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Billie Piper recalls being “carried out” of Covent Garden club by Kylie Minogue’s partner after collapsing

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Billie Piper has recalled an incident in 2000 where she collapsed in a club in Covent Garden, and was “carried out” by Kylie Minogue’s fiancé.

In a new story written for Elle about mental health issues, Piper discussed the incident, and how it led to “a very active eating disorder”.

  • READ MORE: ‘I Hate Suzie’ review: Billie Piper is back on the box in one of 2020’s best new series

“It was 2000 when I passed out in a Covent Garden club – “foaming at the mouth”, apparently, but I have no reason to believe that,” she wrote. “Bit inflammatory, bit hysterical 1990s eyewitness.

“My PR rang through to my hospital bed to fill in some blanks – I’d been carried out of the club by a man, apparently,” she added. “A hero or a pest? I wondered. It’s always hard to tell. (Later, I’d find out his name is Paul, like my dad. He’s Welsh, works at GQ and will, in time, become a dear friend, a blinding success and Kylie Minogue’s fiancé. Hero, not pest. Kylie knows.)

“My “dramatic turn” – as I liked to call it – was a result of days of Diet Cokes and Marlboro Lights fuelling a very active eating disorder, cystitis that crept up my back and into my kidneys, a goblet of sweet white wine and a mind and body dissociation that I feared for the very first time.”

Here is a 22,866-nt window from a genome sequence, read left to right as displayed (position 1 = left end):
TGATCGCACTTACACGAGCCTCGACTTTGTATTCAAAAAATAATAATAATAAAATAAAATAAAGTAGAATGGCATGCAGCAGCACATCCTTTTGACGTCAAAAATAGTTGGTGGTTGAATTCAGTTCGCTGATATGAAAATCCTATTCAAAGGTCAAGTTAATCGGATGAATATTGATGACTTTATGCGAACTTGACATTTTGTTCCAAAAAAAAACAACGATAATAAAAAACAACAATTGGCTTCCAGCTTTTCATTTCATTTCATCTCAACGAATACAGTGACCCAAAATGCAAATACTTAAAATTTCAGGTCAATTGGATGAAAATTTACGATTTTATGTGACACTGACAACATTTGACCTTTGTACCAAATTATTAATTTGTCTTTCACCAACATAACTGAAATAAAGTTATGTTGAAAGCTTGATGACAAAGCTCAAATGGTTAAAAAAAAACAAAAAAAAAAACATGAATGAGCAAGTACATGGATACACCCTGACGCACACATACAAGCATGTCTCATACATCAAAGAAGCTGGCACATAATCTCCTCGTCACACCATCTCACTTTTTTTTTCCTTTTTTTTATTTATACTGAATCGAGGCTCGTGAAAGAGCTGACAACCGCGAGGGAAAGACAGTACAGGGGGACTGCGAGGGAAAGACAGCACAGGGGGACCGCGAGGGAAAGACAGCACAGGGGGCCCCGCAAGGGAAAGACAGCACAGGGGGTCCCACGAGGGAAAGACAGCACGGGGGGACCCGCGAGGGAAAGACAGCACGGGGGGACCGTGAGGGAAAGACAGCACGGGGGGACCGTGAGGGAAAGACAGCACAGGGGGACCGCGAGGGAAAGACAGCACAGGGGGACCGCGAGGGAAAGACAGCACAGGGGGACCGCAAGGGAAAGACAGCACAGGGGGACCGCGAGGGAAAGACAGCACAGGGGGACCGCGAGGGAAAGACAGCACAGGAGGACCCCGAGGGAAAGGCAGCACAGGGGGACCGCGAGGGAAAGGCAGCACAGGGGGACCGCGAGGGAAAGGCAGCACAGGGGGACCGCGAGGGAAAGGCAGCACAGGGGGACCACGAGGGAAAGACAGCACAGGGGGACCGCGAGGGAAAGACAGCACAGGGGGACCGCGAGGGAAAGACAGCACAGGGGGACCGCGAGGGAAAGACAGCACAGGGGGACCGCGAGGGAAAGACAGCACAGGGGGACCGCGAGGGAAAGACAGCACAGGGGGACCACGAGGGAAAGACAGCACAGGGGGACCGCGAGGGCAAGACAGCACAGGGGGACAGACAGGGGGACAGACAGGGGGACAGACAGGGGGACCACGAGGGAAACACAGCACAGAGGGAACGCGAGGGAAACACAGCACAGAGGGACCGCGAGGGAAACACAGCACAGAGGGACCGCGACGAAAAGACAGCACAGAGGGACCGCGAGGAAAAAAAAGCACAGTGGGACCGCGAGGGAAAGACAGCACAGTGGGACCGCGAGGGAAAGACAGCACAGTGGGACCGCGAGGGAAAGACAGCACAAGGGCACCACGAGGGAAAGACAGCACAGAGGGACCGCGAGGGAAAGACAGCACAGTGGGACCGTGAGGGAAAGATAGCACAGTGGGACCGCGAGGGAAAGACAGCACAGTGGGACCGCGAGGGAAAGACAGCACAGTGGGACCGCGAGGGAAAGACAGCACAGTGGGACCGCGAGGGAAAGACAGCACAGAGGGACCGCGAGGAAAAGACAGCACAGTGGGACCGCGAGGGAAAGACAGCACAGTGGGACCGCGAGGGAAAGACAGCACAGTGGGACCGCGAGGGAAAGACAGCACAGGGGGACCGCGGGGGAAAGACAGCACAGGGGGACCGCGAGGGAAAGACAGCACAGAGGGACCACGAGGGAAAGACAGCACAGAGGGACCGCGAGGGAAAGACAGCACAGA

I Hate Suzie review
Billie Piper’s back on the small screen with new Sky comedy drama ‘I Hate Suzie’. Credit: Sky

Piper added: “Following that sojourn in hospital, my mother dragged me to a local therapist. I took immediate offence when the therapist asked me if my not eating was because I wanted to be a boy. Ridiculous, I thought. I left.

“I think about that comment a lot. Maybe I did want to be a boy. Maybe we all did on some level. Or maybe she was shit at her job. In any case, that was the end of therapy for me. Until I was 34.”

Discussing her relationship with mental health now, Piper said she is “still drawn into behaviours I wish I’d been cured of” but sees awareness of the issues as the key.

“Working on my mental health is about awareness,” she said. “Being aware when I’m behaving in a certain way or being overly critical of myself or living for someone else. The change is awareness. I wish it could be more fantastical than that, but the reality is that it just isn’t.”

Back in 2018, Piper reflected on her early career in an interview, saying she was “oversexualised” in a period she referred to as “sanctioned pimping”.

“I find the abuse of power really upsetting,” she said of the MeToo movement. “If I’m honest what I find really sickening is all the agents subjecting their clients to it, knowing full well what’s going on. Like sanctioned pimping. I think that’s why, for so long, my desire to hide my body in baggy clothes took hold.”

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